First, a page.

Beer Nuts," Sean said.
In between gigging,
championing his brothers, running one of the city's most vibrant rock clubs
and maintaining his law practice, Mulroney is launching a venture that could
have a major impact on the music world. Currently in its "beta testing"
phase, Mulroney and his partners envision SpliceMusic.com as a sort of
MySpace or Friendster site designed to bring people together not for the
purposes of dating, but for making beautiful music together even though they
may never meet.
"It's for the kid who
sits in his dorm room and is too shy to ask someone to be in a band with
him, or the guy with no friends into the sort of music he likes, or some
young musician who can't pull together a whole band. The site is basically a
digital mixing board, and you can drag and drop the tracks from anybody
anywhere in the world and put them on your song, pitch-correct and
time-correct them, and make a new collaboration. If you're a DJ and you have
a cool track but need some vocals or a piano, you can just drag and drop
those in. You don't need to buy any software, and it's all done virtually.
Essentially, what we think it can be is an online community built around
How does Mulroney find
time for all of these endeavors?
"If you think about it,
with the exception of the law practice, everything I do revolves around
music, and even with the law practice, I do represent a bunch of local
bands," he said, laughing. "Basically, it's the law practice that allows me
to buy the toys and have the money to do all of these other things."
REASONS FOR LIVING
The bland and sleepy
music they've given us on their recent Warner Bros. albums can make you
forget that the Favorite Sons of Athens, Ga., were once one of the most
fiery and inspired bands on the indie-rock scene. Now, in order to celebrate
their 25th anniversary, R.E.M. is releasing two welcome documents surveying
what is now clearly the best and most consistent phase of their career,
before they left cult status and I.R.S. Records for Warners and
"When the Light is Mine"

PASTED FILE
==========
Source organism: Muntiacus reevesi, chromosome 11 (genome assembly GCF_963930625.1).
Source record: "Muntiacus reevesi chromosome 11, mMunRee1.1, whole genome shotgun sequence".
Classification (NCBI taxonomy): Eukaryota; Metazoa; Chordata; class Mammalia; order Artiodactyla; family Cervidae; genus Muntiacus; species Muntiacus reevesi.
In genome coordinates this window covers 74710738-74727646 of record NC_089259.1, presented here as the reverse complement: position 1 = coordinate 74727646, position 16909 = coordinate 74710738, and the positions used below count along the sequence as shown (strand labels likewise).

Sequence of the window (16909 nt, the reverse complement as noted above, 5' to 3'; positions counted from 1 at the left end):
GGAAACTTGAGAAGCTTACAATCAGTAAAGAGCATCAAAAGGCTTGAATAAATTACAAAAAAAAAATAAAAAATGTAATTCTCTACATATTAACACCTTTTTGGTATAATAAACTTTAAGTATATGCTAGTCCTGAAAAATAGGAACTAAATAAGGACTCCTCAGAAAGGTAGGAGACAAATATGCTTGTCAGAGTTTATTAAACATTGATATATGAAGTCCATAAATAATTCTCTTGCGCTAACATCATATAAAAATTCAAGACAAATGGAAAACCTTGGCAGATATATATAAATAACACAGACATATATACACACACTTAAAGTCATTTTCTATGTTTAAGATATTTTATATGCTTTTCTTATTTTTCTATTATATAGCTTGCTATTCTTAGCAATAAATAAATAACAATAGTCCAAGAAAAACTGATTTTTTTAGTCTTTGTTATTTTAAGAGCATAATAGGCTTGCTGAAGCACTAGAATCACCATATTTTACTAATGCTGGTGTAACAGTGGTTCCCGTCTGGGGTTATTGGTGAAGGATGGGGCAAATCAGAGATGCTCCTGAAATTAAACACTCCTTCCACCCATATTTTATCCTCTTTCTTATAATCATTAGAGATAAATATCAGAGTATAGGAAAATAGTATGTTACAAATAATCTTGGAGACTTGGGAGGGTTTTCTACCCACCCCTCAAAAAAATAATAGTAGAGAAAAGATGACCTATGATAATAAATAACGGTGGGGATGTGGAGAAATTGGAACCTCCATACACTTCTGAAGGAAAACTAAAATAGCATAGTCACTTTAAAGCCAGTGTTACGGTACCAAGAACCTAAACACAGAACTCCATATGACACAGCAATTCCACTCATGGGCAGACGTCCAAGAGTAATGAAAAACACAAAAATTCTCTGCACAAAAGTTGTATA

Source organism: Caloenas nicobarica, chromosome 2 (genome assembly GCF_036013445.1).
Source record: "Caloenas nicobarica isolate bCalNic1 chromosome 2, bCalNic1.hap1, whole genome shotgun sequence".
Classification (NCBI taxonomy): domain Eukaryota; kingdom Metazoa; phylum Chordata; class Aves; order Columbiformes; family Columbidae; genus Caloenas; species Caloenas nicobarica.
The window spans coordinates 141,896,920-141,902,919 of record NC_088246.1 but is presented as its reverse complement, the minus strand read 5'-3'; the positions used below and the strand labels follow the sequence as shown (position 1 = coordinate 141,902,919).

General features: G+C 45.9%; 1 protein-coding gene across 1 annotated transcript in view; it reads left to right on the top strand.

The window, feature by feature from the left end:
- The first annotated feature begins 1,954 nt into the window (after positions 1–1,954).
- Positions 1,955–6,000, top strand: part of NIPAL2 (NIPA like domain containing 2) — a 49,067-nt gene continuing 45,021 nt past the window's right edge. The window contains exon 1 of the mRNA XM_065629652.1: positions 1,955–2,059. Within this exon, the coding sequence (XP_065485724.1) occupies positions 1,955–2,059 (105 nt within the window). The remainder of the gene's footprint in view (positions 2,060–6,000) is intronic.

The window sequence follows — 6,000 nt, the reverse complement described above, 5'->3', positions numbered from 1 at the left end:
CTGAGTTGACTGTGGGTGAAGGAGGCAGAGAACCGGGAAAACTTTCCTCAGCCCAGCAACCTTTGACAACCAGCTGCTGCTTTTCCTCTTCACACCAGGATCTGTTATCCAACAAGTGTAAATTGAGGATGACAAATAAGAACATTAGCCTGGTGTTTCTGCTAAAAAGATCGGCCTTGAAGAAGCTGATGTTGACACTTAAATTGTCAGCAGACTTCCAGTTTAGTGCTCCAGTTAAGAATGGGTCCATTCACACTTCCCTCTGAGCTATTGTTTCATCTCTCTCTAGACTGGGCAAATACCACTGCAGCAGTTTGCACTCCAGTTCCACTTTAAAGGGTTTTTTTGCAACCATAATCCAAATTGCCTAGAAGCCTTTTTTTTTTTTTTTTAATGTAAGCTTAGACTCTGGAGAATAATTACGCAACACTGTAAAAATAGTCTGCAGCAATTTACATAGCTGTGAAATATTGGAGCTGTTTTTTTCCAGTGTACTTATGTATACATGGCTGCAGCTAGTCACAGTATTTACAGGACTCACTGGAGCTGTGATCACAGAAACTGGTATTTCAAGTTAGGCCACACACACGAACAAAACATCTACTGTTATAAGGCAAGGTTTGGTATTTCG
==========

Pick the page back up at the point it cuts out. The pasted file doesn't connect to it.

is a DVD that rounds up all of the group's primitive but endearing early
videos -- including "Radio Free Europe," "Driver 8" and "It's the End of the
World As We Know It (And I Feel Fine)" -- as well as killer live
performances of "Talk About the Passion," "Pretty Persuasion," "Can't Get
There from Here" and other tunes from TV shows such as "The Tube" and "Old
Grey Whistle Test." There are two episodes of MTV's late, lamented indie
showcase, "The Cutting Edge," and an early interview rounding out the
package as extras.
The 42-track CD
companion, "And I Feel Fine ... The Best of the I.R.S. Years, 1982-1987," is
less essential, since all of the group's albums through the mid-'90s are
must-owns. But in addition to the expected '80s hits compiled on disc one,
the two-CD set includes a second disc of hard-to-find rarities, among them
the original Hib-Tone single versions of "Radio Free Europe" and "Sitting
Still"; demos for "Gardening at Night" and "Hyena"; the studio outtake "Bad
Day," and a few more live and alternate recordings of tunes such as "Finest
Worksong" and "Swan Swan H."
The band's original
lineup -- Michael Stipe, Mike Mills, Peter Buck and since departed drummer
Bill Berry -- recently reunited for two shows at Athens' 40-Watt Club,
marking their induction into the Georgia Music Hall of Fame. That news,
together with these two nostalgic offerings, can't help but prompt longtime
fans to wonder if a return to the R.E.M. we knew and loved might be in the
offing. We can only hope.